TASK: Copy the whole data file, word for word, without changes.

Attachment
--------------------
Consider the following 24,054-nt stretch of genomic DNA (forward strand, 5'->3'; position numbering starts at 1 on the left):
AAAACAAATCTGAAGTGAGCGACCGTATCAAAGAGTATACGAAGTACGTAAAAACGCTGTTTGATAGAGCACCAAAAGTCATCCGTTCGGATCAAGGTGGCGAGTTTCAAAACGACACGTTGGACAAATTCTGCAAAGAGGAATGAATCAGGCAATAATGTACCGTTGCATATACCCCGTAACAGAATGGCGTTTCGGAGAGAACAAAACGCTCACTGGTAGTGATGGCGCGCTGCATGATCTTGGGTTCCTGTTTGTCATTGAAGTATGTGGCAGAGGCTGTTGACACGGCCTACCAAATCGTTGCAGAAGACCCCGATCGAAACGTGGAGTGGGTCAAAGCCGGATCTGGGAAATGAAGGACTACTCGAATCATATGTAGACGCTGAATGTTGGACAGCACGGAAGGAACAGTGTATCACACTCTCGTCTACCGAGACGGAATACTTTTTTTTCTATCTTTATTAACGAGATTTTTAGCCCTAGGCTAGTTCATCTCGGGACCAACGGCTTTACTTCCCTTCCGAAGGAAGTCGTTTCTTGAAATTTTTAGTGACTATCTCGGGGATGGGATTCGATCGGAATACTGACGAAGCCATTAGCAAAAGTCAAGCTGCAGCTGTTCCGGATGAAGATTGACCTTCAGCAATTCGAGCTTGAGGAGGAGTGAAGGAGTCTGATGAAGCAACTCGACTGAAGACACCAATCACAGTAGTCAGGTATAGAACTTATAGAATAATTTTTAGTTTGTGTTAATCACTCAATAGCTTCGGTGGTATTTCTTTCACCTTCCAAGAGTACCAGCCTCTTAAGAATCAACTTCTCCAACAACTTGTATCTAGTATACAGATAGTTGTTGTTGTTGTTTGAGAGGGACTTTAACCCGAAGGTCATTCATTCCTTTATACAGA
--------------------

Consider the following 24,054-nt stretch of genomic DNA (forward strand, 5'->3'; position numbering starts at 1 on the left):
AAAACAAATCTGAAGTGAGCGACCGTATCAAAGAGTATACGAAGTACGTAAAAACGCTGTTTGATAGAGCACCAAAAGTCATCCGTTCGGATCAAGGTGGCGAGTTTCAAAACGACACGTTGGACAAATTCTGCAAAGAGGAATGAATCAGGCAATAATGTACCGTTGCATATACCCCGTAACAGAATGGCGTTTCGGAGAGAACAAAACGCTCACTGGTAGTGATGGCGCGCTGCATGATCTTGGGTTCCTGTTTGTCATTGAAGTATGTGGCAGAGGCTGTTGACACGGCCTACCAAATCGTTGCAGAAGACCCCGATCGAAACGTGGAGTGGGTCAAAGCCGGATCTGGGAAATGAAGGACTACTCGAATCATATGTAGACGCTGAATGTTGGACAGCACGGAAGGAACAGTGTATCACACTCTCGTCTACCGAGACGGAATACTTTTTTTTCTATCTTTATTAACGAGATTTTTAGCCCTAGGCTAGTTCATCTCGGGACCAACGGCTTTACTTCCCTTCCGAAGGAAGTCGTTTCTTGAAATTTTTAGTGACTATCTCGGGGATGGGATTCGATCGGAATACTGACGAAGCCATTAGCAAAAGTCAAGCTGCAGCTGTTCCGGATGAAGATTGACCTTCAGCAATTCGAGCTTGAGGAGGAGTGAAGGAGTCTGATGAAGCAACTCGACTGAAGACACCAATCACAGTAGTCAGGTATAGAACTTATAGAATAATTTTTAGTTTGTGTTAATCACTCAATAGCTTCGGTGGTATTTCTTTCACCTTCCAAGAGTACCAGCCTCTTAAGAATCAACTTCTCCAACAACTTGTATCTAGTATACAGATAGTTGTTGTTGTTGTTTGAGAGGGACTTTAACCCGAAGGTCATTCATTCCTTTATACAGA